On reflection, yesterday's post makes me sound like a whiny bitch, so I guess I should have a go at something else.
Even though it's far from being an uplifting subject, I want to ponder the 'C' word.
No, not the one reserved for Audi drivers, nor the one that happens on the 25th of December, but the really big one. Cancer.
I've been working up to this for a while, but haven't been able to formulate a plan for how to tackle it.
So I'll just dive in and see how it goes, because it's something quite personal and it might make me feel more clear-headed about it to write it down.
Ten and a half years ago I lost my mum to pancreatic cancer, aged 70. They caught it too late to do anything, but as pancreatic is one of the most determined killers it wouldn't have made any difference.
I had a good relationship with mum, and to suddenly be left without her was absolutely devastating for me.
Looking back, I don't think I've ever really come to terms with it. At the time I coped with it by burying my head in the sand, trying to get on as if nothing had changed - in my mind there was nothing I could do to change what had happened.
The day after she died I just went to work as normal; just taking off the day of her funeral where I cried about it for the first time.
Even to this day, if I happen to see a little grey-haired old lady wearing a red jacket I still do a double-take, thinking for a brief moment that it's her, only to come crashing down when the reality bites back that she's long gone.
I've been told that I never really grieved for her passing, but to this day I still don't know what that really means. Is grieving some sort of ritual that needs to be observed in order for the pain to go away? I can't see it.
Soon I'll have the opportunity to have another go at dealing with it because my dad has terminal lung cancer and has been told by the doctor to make sure his affairs are in order.
He has been a smoker all his life, so this is not exactly unexpected.
He had it a couple of years ago and underwent a course of radiotherapy to try and get rid of it.
This was the first time I'd ever seen my dad show fear and vulnerability. He stopped smoking immediately - even being a stubborn grumpy bugger took a back seat for once.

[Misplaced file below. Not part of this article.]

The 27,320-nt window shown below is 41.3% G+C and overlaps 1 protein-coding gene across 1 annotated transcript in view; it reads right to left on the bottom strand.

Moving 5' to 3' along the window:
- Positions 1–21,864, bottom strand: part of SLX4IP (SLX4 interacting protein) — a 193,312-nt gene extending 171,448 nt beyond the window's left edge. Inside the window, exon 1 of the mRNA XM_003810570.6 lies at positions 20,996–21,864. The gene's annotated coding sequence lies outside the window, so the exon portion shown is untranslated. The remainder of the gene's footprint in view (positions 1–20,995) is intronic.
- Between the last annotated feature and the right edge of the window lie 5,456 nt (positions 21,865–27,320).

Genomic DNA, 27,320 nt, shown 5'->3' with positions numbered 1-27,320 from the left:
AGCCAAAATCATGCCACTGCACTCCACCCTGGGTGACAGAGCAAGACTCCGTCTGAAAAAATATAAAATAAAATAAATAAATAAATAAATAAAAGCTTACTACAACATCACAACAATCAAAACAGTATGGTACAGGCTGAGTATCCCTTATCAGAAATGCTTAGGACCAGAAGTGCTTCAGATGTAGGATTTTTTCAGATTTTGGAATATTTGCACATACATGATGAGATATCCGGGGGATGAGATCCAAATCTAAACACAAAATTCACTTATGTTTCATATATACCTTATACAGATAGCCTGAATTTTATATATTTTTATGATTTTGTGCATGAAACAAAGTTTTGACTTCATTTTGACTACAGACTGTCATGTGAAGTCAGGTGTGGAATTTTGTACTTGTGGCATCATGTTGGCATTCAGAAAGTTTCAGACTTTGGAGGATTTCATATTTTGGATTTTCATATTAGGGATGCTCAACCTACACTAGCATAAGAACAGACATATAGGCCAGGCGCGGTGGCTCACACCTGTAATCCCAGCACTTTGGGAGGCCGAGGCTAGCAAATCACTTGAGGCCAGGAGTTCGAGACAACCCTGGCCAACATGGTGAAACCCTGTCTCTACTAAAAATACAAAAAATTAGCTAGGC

After about a year of fighting he was finally given the all-clear. The cancer had gone.
So what was the first thing he did to celebrate? He started smoking again.
No surprise then that the cancer came back pretty quickly, but this time there's no way out.
The location is too difficult to operate on, and being 82 and in poor health he probably wouldn't survive surgery. He can't have further radiotherapy because he's already had a lifetime's dose of radiation, and the effects of chemo would finish him off anyway. So that's it - just a matter of time.
My relationship with my dad has always been different from what I had with mum.
The only time I've seen him openly show any real emotion was when I took him to visit mum in hospital right near the end, when tears rolled down his face as he reached out and held my hand.
Within the family he's often been likened to Victor Meldrew (if you're not from the UK, he's a character in a TV sitcom called 'One Foot In The Grave') and I have no memory of him ever even hugging me as a child. Or any time for that matter.
He's never felt particularly warm, and whenever I've been round to visit he's made it clear after about half an hour that he's ready for me to leave.
Since the last diagnosis however, the reality of the situation seems to have hit home.
Suddenly he's more communicative, as if he realises there's now limited time to say what needs to be said. He talks about things in a way I've never heard from him before, and I can't help but think he knows how he's been in the past and is trying to make up for it before it's too late.
He's never been a big chap, but now he's practically a walking skeleton and it's hard to predict whether he'll be finished off by the cancer or malnutrition because other issues mean he's hardly eating.
For a long time I've been of the opinion that when dad dies it won't hit me as hard as when mum went, because I've never felt that close to him. He's always been that old-school, brusque, stiff-upper-lip type that just won't let anyone in or express himself in a way that lays him open to showing vulnerability or affection.
With his recent change in attitude, for the first time in my life I'm seeing another side to him; perhaps the real person that he's spent all his years repressing.
It saddens me that at 45 years old, it's only as he's at death's door that I'm beginning to get to know my father.
He's always been there physically, but the only real connection has been blood. Since mum died I've only been to visit him out of a sense of duty rather than a desire to spend time with him.
Why has it taken imminent death to bring him to life?
If nothing else, it makes me glad that the relationship I have with my own son is nothing like the one my father made with me. I'd hate to get to the end and have regrets about it.